Food safety concerns grow as imports to US surge

The FDA is able to inspect only 0.7 percent of all imported food products from more than 130 countries.

By , Staff writer of The Christian Science Monitor

After E. coli bacteria were found in spinach last October, consumers turned to American-grown produce and asked the burning question: "How'd that get there?"

After pet-sickening melamine was found in wheat gluten from China in March, attention shifted to pet food and people asked: "What's in this stuff?"

Now, with news that Chinese feed suppliers may have intentionally disguised the contents of exports to escape food inspection, the questions have reached the broadest level yet: "With the increased globalization of America's food supply, who should be monitoring all the food coming in from foreign countries?"

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The answer depends on whom you ask.

Many call for more funding for inspection agencies such as the Food and Drug Administration and the US Department of Agriculture. Others say there must be new, voluntary standards by American importing companies themselves, with the burden and cost of inspection borne by importers. A final set of solutions involves urging the governments of other countries to implement their own standards, with the realization that their international reputations are at stake.

Critics of the current inspection system say the problems have been building for years.

"Our food inspection system in America is broken and collapsing further all the time," says Rep. Rosa De Lauro (D) of Connecticut. Claiming 15 different agencies are subject to 35 different laws, she and Sen. Richard Durbin (D) of Illinois in February reintroduced the Safe Food Act, calling for a single food safety agency and standardized procedures to govern American food safety. The bill requests $650 million more in 2008 appropriations for the FDA's food inspection program.

Concerns have mounted, Representative De Lauro says, as details have tumbled out from FDA investigations in China showing that melamine-contaminated wheat gluten made it into American pet food. The FDA found that more than 700 tons of mislabeled wheat gluten were shipped out of China through a third-party textile company.

"This is an issue that is going to explode. … There is probably no food supply as open as ours in the world," says Richard George, professor of food marketing at St. Joseph's University in Philadelphia. "Up to now we've been able to dodge bullets, but the problems we are beginning to see from China are likely just the tip of the iceberg."

More than 130 countries ship food to the United States. According to the FDA, the volume of food imports has been growing steadily – about 15 percent on average per year since 1991. Imported food now makes up more than 10 percent of the food Americans consume, according to the USDA.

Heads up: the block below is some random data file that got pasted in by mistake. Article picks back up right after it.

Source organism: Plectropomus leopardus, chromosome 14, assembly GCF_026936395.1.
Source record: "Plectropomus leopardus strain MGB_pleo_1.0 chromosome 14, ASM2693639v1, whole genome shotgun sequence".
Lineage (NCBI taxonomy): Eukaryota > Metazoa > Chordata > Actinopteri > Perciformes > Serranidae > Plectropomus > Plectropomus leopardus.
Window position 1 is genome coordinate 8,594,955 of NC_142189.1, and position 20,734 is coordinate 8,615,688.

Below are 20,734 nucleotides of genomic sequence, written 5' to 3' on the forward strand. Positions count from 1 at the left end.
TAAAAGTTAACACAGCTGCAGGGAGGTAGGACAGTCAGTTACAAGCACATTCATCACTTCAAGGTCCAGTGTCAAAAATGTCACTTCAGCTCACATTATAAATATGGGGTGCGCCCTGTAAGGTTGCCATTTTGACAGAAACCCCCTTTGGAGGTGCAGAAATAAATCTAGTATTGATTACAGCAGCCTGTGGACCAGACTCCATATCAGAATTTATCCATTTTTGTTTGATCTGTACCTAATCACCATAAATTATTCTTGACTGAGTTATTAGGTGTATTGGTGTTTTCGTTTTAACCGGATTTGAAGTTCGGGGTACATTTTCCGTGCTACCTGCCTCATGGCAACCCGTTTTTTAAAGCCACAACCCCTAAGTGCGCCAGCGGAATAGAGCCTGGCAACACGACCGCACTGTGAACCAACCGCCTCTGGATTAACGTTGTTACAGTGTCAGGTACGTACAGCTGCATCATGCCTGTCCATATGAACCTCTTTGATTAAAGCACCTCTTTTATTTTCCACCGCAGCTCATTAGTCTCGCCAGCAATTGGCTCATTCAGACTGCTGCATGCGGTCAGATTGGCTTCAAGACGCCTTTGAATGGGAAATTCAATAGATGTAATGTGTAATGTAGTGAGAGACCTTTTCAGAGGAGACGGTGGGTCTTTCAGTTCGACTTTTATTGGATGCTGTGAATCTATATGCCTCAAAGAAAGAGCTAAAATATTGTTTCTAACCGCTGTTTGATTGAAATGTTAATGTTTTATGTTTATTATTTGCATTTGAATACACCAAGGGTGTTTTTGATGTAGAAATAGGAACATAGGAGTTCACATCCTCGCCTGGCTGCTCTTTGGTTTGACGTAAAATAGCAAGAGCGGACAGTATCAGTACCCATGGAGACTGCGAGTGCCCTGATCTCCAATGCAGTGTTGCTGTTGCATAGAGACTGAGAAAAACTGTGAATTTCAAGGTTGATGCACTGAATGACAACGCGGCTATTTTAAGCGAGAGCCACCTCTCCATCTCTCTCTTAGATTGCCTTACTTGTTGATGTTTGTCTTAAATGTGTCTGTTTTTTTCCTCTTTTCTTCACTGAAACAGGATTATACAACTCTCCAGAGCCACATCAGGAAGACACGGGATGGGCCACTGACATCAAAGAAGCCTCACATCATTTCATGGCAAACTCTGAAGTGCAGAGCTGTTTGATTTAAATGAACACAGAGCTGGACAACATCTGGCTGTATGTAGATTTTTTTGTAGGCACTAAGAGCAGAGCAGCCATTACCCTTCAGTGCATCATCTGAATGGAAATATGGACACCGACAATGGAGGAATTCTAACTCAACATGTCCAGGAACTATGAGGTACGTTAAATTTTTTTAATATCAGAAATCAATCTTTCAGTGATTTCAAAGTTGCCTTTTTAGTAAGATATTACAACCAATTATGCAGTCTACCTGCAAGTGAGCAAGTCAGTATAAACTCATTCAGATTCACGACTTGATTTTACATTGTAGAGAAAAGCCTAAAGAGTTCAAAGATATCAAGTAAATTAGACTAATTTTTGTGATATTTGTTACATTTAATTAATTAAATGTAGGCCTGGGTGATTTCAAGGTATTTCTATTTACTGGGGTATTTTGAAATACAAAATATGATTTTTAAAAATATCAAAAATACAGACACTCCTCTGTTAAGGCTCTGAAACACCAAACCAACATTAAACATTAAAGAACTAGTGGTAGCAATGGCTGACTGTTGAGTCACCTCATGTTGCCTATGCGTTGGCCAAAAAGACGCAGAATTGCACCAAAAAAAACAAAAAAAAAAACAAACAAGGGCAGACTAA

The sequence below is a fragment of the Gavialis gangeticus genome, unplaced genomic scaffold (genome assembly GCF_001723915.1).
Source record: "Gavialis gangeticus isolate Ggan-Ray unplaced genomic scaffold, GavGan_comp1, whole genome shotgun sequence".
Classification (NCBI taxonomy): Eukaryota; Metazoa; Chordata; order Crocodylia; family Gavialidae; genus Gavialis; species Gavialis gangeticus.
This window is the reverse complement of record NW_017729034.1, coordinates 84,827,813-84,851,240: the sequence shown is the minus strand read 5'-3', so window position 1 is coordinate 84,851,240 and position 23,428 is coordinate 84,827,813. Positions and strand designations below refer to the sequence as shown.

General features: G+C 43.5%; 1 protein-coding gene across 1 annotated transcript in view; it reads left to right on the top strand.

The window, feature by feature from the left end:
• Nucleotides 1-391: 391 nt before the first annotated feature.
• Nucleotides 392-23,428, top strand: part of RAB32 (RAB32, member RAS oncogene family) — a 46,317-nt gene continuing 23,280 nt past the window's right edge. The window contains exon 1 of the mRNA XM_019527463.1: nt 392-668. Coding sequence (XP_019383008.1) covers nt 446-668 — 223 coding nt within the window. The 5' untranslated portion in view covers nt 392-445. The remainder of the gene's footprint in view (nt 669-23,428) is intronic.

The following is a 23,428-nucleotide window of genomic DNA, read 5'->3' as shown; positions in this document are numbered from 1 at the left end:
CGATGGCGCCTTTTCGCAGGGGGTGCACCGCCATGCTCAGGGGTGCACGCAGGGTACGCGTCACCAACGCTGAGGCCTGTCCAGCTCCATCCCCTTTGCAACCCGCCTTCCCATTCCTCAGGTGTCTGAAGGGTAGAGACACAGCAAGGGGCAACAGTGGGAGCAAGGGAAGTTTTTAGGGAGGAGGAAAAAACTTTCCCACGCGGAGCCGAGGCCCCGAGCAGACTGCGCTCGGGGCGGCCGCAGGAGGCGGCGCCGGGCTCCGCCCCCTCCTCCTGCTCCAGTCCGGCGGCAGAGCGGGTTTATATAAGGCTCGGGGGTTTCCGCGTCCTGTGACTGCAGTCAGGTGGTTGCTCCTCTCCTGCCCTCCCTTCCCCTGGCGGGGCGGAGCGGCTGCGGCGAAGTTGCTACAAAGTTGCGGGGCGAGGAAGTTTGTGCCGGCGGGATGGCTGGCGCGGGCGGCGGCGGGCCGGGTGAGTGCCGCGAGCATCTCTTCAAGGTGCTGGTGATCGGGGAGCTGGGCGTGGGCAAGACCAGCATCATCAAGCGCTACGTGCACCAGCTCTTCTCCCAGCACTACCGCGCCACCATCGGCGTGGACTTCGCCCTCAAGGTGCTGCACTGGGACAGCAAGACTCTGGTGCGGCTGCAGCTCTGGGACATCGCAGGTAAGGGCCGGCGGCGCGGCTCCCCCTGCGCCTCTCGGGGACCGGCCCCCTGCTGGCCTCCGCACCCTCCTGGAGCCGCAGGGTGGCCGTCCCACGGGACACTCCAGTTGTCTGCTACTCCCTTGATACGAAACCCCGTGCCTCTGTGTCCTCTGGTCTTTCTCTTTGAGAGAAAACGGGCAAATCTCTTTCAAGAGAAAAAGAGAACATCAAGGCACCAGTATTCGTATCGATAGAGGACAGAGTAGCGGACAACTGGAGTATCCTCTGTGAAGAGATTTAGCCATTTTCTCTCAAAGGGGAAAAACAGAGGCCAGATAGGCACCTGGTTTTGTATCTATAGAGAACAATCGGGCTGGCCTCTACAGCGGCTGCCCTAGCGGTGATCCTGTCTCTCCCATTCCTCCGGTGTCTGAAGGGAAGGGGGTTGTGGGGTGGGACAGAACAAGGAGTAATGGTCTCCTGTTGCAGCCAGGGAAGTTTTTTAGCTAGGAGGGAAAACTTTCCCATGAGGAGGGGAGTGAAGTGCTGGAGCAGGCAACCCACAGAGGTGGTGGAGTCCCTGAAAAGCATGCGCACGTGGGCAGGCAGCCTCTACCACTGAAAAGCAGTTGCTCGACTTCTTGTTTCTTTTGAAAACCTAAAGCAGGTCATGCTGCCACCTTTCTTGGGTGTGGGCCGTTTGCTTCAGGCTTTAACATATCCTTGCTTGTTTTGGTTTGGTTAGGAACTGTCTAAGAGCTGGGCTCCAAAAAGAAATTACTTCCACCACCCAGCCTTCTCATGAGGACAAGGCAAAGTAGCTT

Congress in 2002 passed the Bioterrorism Preparedness Act, designed in part to improve food safety. It includes new rules on how all domestic and foreign food facilities must register with the FDA – and give notice for any shipments of human or animal food.

Yet the FDA is able to inspect only 0.7 percent of all imported food products, down from 1.1 percent the previous year. In 2006, that means the FDA inspected just 20,662 shipments out of more than 8.9 million that arrived in US ports – employing about 1,750 food inspectors for ports and domestic food-production plants.

"We have all known for years that the FDA doesn't have enough money or inspectors to do what they need to because of congressional budget cutting," says Jenny Scott of the Food Products Association. "We are going to have to free up more resources for them, and we are going to have to be smarter in how we use them."

Others say that increasing the FDA's budget – even doubling the number of inspections – would still not come close to protecting American consumers. They suggest that importing companies adopt their own standards of inspection, as was done by produce-growing associations in California, which have declared voluntary guidelines for handling food from field to dinner table.

But some in the US say that government regulation and even voluntary guidelines would be burdensome overkill – and wouldn't solve the problems.

"No amount of regulation would have found the melamine," says Duane Ekedahl, president of the Pet Food Institute. Instead, he says, the Chinese government should step up to help certify its food products – or otherwise be stung by consuming nations that shift their trade to more careful trading partners.

"The US system is not broken; that's an oversimplification," says Mr. Ekedahl. "We shouldn't have to inspect it here. [Foreign governments] should inspect it all there."

Food industry observers often say that the latest concerns need to be kept in perspective. Infractions are relatively minor compared with the amount of foodstuffs being moved globally, they say.

"The total number of food-borne illnesses has not increased, and that is an important message not to be lost on consumers," says Dr. David W.K. Acheson, newly-appointed director of the FDA's food safety and security staff. He says that his appointment in January – with a mandate to develop new strategies and tactics for the 21st century – is an indication that the FDA knows major changes are needed.

But some believe that absent new FDA funding, Dr. Acheson's appointment will amount to a shifting around of existing departments and resources without the wherewithal to make substantive change.

"This shouldn't be about someone with a new title and shuttling paper around," says De Lauro. "We need a whole new understanding of the nature of the problems and possible new solutions. The system is fragmented, has no teeth, and is not set up to properly stop problems before they happen."

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